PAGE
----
CLG has stressed friendship among players over the past few years. If Dardoch can come in and mesh well early, they can contend with the best. If they struggle to adapt to the meta once again, internal team issues could arise.


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Cover photo by: Riot Games

 

Mid Season Invitational Power Rankings

MSI will officially begin Wednesday as TSM, Flash Wolves, and Gigabyte Marines have earned their spots through the play-in stage. TSM looked shaky, needing a reverse sweep to take down Gigabyte Marines. It will definitely be interesting to see how the teams come out. Will G2 finally play well on the international stage? Can TSM bounce back from their poor performance? Can Gigabyte Marines make a Cinderella Run? Here are my power rankings of the teams heading into the Midseason Inviational.

1.SK Telecom T1 (Korea)

This should come to no surprise to fans and analysts. Korea as a region and SKT as a team have dominated the LoL scene for quite some time now. They’ll be looking to assert their dominance even more if they can go through MSI undefeated. SKT holds some of the best players in the world at each of their position.

Their most infamous has to be their mid laner, the GOAT, Lee “Faker” Sang-hyeok. As long as Faker is on this team, you can bet on them being World contenders for awhile. Alongside Faker, has been his head coach since the beginning Kim kkOma Jung-gyun. Kkoma has been praised for being the best coach in League of Legends, having led SKT to all their World Championships. He’ll look to add a back to back MSI title to that list.

2. Flash Wolves (Taiwan)

Photo by: Riot Games

Flash Wolves may play in a top heavy region, but despite this, they’ve showed consistently time and time again that they cannot be underestimated. Coming off a successful IEM win at Katowice, Flash Wolves will look to surprise spectators and continue their reign as the “Korean Slayers”.

Flash Wolves play an aggressive style, often making plays in the early game with jungler  Hung “Karsa” Hau-Hsuan and support Hu “SwordArt” Shuo-Jie looking to make plays. Not only can they build big gold leads in the early game, they know how to properly finish games as well.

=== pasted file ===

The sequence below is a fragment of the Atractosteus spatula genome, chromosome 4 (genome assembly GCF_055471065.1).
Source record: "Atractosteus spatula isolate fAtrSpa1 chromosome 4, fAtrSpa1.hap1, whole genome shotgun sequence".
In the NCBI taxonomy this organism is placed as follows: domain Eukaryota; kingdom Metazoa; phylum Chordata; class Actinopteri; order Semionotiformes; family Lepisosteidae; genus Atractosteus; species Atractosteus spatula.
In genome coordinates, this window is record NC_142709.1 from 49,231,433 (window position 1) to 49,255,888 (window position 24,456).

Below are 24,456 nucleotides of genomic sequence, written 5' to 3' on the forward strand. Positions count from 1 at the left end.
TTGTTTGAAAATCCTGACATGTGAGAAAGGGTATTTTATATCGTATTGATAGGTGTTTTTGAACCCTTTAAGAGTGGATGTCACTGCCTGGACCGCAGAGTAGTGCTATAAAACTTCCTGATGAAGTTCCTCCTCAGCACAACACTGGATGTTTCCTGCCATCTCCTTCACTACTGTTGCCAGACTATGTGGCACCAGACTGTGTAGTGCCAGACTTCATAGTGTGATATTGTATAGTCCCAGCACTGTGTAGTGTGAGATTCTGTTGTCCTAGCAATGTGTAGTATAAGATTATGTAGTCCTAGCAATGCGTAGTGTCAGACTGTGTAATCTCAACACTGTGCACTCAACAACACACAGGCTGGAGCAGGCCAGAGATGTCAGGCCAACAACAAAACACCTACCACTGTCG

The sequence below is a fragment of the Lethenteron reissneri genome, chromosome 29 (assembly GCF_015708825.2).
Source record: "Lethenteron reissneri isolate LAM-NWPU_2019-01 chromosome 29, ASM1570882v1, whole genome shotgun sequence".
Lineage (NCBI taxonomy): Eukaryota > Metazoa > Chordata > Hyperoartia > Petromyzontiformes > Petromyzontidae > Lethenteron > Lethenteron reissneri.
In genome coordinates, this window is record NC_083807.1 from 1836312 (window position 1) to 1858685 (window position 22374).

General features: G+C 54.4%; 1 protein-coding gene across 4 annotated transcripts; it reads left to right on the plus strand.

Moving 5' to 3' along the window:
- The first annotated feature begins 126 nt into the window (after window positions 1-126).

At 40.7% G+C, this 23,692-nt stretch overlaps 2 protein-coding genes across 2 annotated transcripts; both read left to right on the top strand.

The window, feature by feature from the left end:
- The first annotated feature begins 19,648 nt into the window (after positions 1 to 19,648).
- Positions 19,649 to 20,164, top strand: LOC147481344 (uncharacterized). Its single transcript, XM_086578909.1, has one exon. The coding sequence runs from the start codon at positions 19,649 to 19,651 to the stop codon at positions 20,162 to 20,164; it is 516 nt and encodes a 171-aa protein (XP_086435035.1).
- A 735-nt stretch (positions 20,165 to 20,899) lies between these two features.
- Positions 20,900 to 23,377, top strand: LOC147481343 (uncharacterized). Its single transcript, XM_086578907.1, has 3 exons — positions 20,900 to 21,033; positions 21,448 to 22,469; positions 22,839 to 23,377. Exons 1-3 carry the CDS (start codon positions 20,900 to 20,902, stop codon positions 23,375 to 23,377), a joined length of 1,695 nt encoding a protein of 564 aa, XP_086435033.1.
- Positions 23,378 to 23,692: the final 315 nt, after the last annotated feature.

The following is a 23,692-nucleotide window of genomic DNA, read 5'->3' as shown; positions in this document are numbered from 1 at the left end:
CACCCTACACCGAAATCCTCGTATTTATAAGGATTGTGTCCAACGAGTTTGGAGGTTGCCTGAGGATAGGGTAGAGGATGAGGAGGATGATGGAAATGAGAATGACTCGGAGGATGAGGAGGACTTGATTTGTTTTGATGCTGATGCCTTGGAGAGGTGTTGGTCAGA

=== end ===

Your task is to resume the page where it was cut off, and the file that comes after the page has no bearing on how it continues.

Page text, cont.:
Flash Wolves came into the season sporting a new ADC in Lu “Betty” Yuhung who looks to get better and better every time we see him. Betty finished their series against SuperMassive with a monstrous KDA of 36, only dying once the whole series. Their longtime jungle/mid duo of Karsa and Huang “Maple” Yi-Tang have not shown any signs of slowing down. They had a phenomenal performance against SuperMassive, dominating their opponents. Flash Wolves have the best shot at upsetting SKT here at MSI.

3. G2 Esports (Europe)

Despite G2 having not played a game at MSI yet, they definitely showed a dominant run in playoffs en route to their third European championship. Everyone from G2 are ready to finally prove that they can perform well on the international stage. Maybe with the help of sports psychologist, Weldon Green, they can finally get that monkey off their back of choking internationally.

Mid laner Luka “PerkZ” Perković in particular will have lots of pressure as he’s become known for not playing well in international competitions. If he plays well, G2 can definitely make a decent MSI run. G2’s bot lane of Jesper “Zven” Svenningsen and Alfonso “Mithy” Aguirre Rodriguez will be one of G2’s power positions. With the meta shifting back to “carry style” ADC’s, G2’s bot lane can definitely have a major impact in games.

What’s worrying is how long their games tend to go. Against some of the best teams in the world G2 will need to have the ability to close out games or risk failing in international play once again

4. Team we (China)

Team WE is a name that’s been around professional LoL for some time now. Once a powerhouse in their region, they’ve returned to take the throne as the number one team in China. After years of mixing rosters, they finally found success dropping only a single game en route to their 3-0 sweep of Royal Never Give Up in the LPL finals. They don’t play the stereotypical play style of all aggressive early game teams we’ve seen in the past from China.

WE plays much more controlled and teamfight well in the mid/late game. Jungler Xiang “Condi” Ren-Jie is an absolute monster and will be essential in WE’s success. In the mid lane, Hanwei “xiye” Su, has a deep champion pool and has shown good performances on both control mages and assassins. He had the 2nd best KDA in the LPL for at 4.7.